Jacques Audiard‘s The Sisters Brothers (Annapurna, 9.21) is a grimy, gunky wad of episodic, half-comedic western nihilism — aimless, wandering, constant gunplay and fuck-all violence at nearly every turn. It ambles and shuffles along in a loose, tension-free way that tests your patience and has you begging for a conclusion at the one-hour mark. Unfortunately you have to sit there for another full hour.
At the very beginning there’s a cool-looking nocturnal gunfight in which extra-bright lightning gun blasts illuminate the darkness a bit more than they probably would in actuality. That’s the one thing I genuinely admired about this film.
Otherwise I found the second half agonizing. Almost everyone dies in a fairly brutal and bloody way, and all the characters, it seems, are negligible and not worth giving a fuck about, and none of it amounts to squat. Everyone has bad teeth and is covered in grease and dirt or are dressed in smelly boots and stinky socks or a combination of all five, and it’s all on the level of “Jesus H. Christ, what did Audiard and Annapurna see in this material? Dear God, please…lemme outta here.”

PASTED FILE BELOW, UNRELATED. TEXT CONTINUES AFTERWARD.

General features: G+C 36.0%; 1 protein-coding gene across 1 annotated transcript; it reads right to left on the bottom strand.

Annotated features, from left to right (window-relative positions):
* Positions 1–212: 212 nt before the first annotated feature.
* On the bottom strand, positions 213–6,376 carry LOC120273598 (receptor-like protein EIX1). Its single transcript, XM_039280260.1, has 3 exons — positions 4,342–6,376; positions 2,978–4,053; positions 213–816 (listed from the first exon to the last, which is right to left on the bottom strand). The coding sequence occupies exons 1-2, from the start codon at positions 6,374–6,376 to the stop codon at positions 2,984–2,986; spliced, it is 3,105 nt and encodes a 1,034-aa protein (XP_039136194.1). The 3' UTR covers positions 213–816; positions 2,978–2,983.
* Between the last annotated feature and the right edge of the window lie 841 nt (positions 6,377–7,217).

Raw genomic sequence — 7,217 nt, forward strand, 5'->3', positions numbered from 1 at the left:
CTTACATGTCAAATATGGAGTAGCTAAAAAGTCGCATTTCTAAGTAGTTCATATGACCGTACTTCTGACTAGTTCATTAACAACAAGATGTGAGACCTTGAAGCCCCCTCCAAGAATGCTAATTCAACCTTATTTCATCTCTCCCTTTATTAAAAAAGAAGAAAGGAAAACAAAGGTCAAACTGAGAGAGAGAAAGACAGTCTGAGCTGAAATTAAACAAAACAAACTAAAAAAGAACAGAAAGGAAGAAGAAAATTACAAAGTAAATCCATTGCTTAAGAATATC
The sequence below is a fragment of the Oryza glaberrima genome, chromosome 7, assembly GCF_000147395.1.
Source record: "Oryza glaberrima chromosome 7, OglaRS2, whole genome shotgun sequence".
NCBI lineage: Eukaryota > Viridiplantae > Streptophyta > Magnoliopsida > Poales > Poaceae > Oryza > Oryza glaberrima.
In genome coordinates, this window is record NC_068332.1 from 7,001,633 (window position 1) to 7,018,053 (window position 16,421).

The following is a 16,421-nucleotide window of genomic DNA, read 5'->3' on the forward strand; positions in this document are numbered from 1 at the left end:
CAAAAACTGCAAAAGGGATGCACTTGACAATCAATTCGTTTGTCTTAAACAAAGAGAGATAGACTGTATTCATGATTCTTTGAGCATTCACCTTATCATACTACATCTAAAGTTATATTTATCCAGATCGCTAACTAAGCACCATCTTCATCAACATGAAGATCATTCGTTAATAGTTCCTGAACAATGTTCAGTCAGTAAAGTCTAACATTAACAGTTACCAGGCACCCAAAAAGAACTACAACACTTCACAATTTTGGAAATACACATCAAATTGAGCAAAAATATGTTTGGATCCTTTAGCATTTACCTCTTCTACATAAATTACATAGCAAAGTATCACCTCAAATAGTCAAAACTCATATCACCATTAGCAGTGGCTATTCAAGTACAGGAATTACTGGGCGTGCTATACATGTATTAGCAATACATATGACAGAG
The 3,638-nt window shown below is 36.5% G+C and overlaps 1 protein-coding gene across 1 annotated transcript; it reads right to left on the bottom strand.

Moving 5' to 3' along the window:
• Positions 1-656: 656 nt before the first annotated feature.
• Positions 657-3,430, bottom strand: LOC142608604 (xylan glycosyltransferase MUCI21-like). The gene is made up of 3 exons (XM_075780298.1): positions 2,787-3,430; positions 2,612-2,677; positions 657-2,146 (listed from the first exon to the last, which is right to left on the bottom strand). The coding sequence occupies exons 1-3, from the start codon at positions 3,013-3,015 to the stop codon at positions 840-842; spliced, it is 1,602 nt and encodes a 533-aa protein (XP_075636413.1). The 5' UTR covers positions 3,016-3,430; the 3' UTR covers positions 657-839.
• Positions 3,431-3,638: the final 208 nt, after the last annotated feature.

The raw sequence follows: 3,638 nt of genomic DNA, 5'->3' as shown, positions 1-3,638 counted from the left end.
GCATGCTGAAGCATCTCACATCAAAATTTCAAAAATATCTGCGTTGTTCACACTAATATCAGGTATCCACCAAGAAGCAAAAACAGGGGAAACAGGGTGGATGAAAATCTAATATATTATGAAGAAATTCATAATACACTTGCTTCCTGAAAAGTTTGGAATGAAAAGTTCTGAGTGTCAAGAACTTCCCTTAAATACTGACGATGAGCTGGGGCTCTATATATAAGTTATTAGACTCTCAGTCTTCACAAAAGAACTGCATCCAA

Except I was stuck in the middle of a big IMAX theatre (#12 in the Scotiabank plex) with about 15 people to step over or around on either side, and I was asking myself “which is worse, staying to the end or irritating all these people as I make my way out?” I decided it would be more honorable to tough it out.
John C. Reilly and Joaquin Phoenix play the titular characters. Reilly’s Eli is the wiser, gentler and more thoughtful of the two, or at least is less grunty than Phoenix’s Charlie Sisters, and so he delivers a more affecting performance. (I guess.) Jake Gyllenhaal and Riz Ahmed are of passing interest (good acting but I couldn’t have cared less about their characters) in supporting roles. Rutger Hauer plays the Commodore, the Sisters Brothers’ boss. I didn’t even recognize Carol Kane, who appears at the very end as Reilly and Phoenix’s mother.